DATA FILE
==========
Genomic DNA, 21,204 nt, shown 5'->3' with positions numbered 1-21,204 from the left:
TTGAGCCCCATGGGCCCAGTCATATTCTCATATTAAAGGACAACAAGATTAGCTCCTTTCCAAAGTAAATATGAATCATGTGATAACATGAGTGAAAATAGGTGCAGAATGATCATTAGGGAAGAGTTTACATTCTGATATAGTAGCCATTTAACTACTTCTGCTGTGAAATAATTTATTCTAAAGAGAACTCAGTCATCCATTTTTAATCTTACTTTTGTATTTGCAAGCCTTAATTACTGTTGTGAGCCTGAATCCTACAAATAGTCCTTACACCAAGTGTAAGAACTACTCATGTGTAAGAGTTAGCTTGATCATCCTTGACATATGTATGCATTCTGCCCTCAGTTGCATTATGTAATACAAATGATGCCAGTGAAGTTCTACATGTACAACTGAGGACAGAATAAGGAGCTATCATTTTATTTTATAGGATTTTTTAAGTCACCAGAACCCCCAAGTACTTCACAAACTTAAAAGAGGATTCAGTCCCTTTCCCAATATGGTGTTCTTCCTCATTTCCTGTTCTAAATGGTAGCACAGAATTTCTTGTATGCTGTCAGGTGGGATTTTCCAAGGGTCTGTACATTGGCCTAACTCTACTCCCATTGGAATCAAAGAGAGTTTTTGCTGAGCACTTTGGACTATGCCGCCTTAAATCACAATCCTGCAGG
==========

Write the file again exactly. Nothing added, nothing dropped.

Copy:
Genomic DNA, 21,204 nt, shown 5'->3' with positions numbered 1-21,204 from the left:
TTGAGCCCCATGGGCCCAGTCATATTCTCATATTAAAGGACAACAAGATTAGCTCCTTTCCAAAGTAAATATGAATCATGTGATAACATGAGTGAAAATAGGTGCAGAATGATCATTAGGGAAGAGTTTACATTCTGATATAGTAGCCATTTAACTACTTCTGCTGTGAAATAATTTATTCTAAAGAGAACTCAGTCATCCATTTTTAATCTTACTTTTGTATTTGCAAGCCTTAATTACTGTTGTGAGCCTGAATCCTACAAATAGTCCTTACACCAAGTGTAAGAACTACTCATGTGTAAGAGTTAGCTTGATCATCCTTGACATATGTATGCATTCTGCCCTCAGTTGCATTATGTAATACAAATGATGCCAGTGAAGTTCTACATGTACAACTGAGGACAGAATAAGGAGCTATCATTTTATTTTATAGGATTTTTTAAGTCACCAGAACCCCCAAGTACTTCACAAACTTAAAAGAGGATTCAGTCCCTTTCCCAATATGGTGTTCTTCCTCATTTCCTGTTCTAAATGGTAGCACAGAATTTCTTGTATGCTGTCAGGTGGGATTTTCCAAGGGTCTGTACATTGGCCTAACTCTACTCCCATTGGAATCAAAGAGAGTTTTTGCTGAGCACTTTGGACTATGCCGCCTTAAATCACAATCCTGCAGG